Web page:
Seifried: Teachers should ensure that they structure their lessons clearly and that clear rules apply, which are agreed by the teaching staff, so that the team of teachers who teach the class behaves as uniformly as possible. It's not about being authoritarian, it's about showing authority - that's a big difference. Authority gives the children support and orientation. Too little structure, rules and authority can lead to "normal" students becoming conspicuous. At the same time, it is important that teachers develop personal and trusting relationships with their students. These are the most important prerequisites for preventing classroom disruptions and conspicuous behavior. However, there are very difficult pupils who cause even experienced teachers great problems and who need support from school helpers, psychotherapy or lessons in small groups. The inclusive school of the future needs a significantly improved system of advice and support.

What are the characteristics of these very difficult students?

Seifried: That's a whole spectrum. Some suffer from massive symptoms of anxiety, for example from bullying. You don't dare to walk across the schoolyard alone or even to say a sentence in class. Then there are highly aggressive children who beat and harass others during breaks. In part, it is mixed up: Former victims become followers who participate in the bullying. Many have significant learning and performance difficulties. Schools have fewer problems with difficult students if they value a good class and school climate.

Of course, the learning and behavior problems of children from well-protected, educated families and from socially disadvantaged schools are completely different. In the latter case, there is often a lack of contact with school, help with homework, breakfast in the morning or the parents' interest in the child's problems at school. No German is spoken at home. You don't come to parents' evenings. Many children go to bed late, are restless and unable to concentrate in class.

The school can only work successfully in educational terms if an educational partnership is developed and established with the parents. Many schools manage to get parents to cooperate. The children have to feel that school is important for their parents and that they support the educational goals of the teachers. Many parents are unsure about parenting issues and need advice, for example at an information evening: How much time should my child spend at the computer? When should my child go to bed? How can I enforce rules and boundaries at home?

In addition, the students need a sense of achievement. Success creates motivation and strengthens self-esteem. “I can do something, I am useful for something. This applies to the entire spectrum of pupils, both for gifted children and for those with special educational needs. This is why individualization and differentiation in the classroom are so important. Success in school can also be achieved over the whole day if the offer includes music, sports, theater or workshop work. A rhythmic all-day program can better accommodate and integrate students with learning and behavioral problems.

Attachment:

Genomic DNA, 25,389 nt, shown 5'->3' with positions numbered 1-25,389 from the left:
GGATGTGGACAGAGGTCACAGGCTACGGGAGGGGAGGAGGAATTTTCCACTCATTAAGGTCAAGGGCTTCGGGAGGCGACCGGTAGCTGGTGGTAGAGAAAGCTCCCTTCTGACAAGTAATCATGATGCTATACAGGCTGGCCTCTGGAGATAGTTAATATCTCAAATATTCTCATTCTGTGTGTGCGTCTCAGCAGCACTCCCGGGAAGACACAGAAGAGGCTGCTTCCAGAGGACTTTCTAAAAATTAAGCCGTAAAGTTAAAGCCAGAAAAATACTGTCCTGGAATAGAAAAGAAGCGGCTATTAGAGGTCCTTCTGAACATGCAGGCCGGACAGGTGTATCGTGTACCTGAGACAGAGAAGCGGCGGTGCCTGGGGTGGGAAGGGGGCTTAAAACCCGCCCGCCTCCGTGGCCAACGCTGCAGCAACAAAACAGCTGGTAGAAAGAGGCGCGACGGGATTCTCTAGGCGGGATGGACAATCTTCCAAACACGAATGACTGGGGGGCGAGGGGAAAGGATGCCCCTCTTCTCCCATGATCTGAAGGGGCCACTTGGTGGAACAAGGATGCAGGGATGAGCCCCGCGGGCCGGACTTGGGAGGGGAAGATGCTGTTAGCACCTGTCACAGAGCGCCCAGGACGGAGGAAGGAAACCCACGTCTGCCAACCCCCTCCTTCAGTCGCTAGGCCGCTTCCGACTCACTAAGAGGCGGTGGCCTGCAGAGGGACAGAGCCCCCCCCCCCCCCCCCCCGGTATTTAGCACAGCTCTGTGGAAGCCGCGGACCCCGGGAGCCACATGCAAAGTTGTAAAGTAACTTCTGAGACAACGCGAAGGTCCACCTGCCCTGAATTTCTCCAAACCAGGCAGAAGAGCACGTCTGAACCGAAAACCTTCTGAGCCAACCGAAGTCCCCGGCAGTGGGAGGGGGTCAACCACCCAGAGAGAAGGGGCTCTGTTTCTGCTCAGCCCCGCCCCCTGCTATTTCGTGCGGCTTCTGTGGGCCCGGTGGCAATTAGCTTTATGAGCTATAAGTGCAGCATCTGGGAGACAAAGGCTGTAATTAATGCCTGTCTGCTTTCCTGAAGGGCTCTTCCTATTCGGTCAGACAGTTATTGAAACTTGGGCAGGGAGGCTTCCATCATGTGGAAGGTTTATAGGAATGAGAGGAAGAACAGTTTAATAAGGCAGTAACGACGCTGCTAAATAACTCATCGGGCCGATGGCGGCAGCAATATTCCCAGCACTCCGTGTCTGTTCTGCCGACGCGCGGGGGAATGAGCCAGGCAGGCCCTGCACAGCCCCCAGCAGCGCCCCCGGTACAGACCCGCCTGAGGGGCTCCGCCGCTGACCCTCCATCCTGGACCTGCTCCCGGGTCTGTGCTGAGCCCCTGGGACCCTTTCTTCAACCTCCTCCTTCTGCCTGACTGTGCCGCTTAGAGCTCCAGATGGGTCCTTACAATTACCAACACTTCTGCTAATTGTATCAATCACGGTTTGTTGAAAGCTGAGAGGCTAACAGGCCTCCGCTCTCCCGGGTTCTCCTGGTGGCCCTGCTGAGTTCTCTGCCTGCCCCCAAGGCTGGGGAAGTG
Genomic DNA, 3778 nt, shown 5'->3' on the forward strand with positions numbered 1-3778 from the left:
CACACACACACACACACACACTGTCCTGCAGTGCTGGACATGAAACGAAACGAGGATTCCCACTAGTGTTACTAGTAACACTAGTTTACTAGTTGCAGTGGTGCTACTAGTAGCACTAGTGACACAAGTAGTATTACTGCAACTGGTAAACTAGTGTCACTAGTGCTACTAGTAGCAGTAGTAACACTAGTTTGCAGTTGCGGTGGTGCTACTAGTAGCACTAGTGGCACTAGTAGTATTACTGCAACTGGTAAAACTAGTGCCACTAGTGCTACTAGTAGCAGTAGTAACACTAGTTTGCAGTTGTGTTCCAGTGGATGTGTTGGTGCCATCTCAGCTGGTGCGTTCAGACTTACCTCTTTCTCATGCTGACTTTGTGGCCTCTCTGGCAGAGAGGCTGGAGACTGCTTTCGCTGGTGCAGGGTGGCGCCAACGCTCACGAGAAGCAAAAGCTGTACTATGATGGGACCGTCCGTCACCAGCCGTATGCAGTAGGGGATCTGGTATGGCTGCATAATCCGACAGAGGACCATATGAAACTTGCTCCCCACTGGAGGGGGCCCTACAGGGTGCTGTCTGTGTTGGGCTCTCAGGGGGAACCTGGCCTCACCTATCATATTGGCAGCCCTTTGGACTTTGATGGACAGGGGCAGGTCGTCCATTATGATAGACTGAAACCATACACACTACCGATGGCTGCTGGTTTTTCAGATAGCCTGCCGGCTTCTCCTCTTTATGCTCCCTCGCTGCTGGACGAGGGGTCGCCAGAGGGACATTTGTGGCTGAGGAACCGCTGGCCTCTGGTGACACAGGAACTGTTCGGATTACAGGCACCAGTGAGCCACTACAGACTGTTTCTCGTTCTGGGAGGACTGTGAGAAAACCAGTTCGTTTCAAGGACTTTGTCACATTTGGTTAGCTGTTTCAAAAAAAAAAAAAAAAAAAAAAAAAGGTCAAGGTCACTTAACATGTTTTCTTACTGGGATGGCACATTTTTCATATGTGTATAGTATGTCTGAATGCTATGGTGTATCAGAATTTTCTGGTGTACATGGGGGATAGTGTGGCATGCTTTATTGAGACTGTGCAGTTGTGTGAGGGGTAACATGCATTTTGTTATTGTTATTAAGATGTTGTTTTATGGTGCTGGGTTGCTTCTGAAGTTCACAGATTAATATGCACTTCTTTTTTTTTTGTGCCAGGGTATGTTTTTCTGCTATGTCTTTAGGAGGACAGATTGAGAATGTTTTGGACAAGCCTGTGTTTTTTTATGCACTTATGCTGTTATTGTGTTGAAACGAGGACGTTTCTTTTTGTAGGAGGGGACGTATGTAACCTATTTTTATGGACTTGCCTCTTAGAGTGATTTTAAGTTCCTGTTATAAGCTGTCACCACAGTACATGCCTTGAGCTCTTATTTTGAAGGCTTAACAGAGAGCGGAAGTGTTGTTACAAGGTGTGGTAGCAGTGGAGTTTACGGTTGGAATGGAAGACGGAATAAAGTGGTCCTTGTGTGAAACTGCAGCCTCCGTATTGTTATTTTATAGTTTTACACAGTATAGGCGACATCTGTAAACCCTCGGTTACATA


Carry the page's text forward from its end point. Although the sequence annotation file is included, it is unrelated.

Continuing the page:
And what problems are faced with schools whose pupils mainly come from educational backgrounds?

Seifried: With the expectations of the parents, which often overwhelmed children. Some parents care too much and find it difficult to let go of their child. But children have to learn to take responsibility for themselves according to their age. Other children are used to always being the center of attention. Every wish is granted to them. You have to learn to be considerate of other children.

Can children at school learn social behavior?

Seifried: Social learning is a central topic in every school. The school basically has an educational mandate, this is especially true for elementary schools. In the first grade, the children learn to let go of mom's hand, to take responsibility for the way to school and homework, to respect other children, to work with them and to adapt to group rules. It is crucial that the school consciously controls the social interaction of the children. This can be a "courtesy day" at school, the class council, in which the children can tell what burdens them, or a project for interaction training and social learning.

Which case of a conspicuous student do you particularly remember from your time as a school psychologist?

Seifried: I remember a boy who hadn't gone to school for over a year, had massive fears and didn't leave the apartment without his father. With the help of one-to-one tuition, counseling and psychotherapy, he was gradually able to be reintegrated into school and graduated from school. If it succeeds - to stabilize a student again - it is a great sense of achievement. But there are always cases in which we fail because the resources in the school are insufficient or the parents refuse to cooperate with school psychology or the youth welfare office.

Where do you see a need for action in the field of school psychology in Germany?

Seifried: In a European comparison, Germany has the worst school psychological care. In Copenhagen a school psychologist is responsible for 800 pupils, in Zurich for 1000, but in Berlin for 5000. This means that a school psychologist has to look after ten to twelve schools. On average, a school psychologist even looks after 8,900 students in Germany. The international standard is 1,000 to 2,000. Every school needs school psychologists in a team with school social workers and special educators. German schools are clearly undersupplied. This means that students, teachers and parents are too often left alone with learning and behavioral problems. The education journalistAnna Hückelheim conducted the interview.

Here you can download the articles from the 10/2016 edition of the “Elementary School” (for a fee).

 

Klaus Seifried managed a counseling center in Berlin for 13 years until he retired. In addition to advising schoolchildren, his tasks also included advising school administrators as well as giving lectures and training. He is the deputy chairman of the School Psychology Section in the Professional Association of German Psychologists.

 

 

display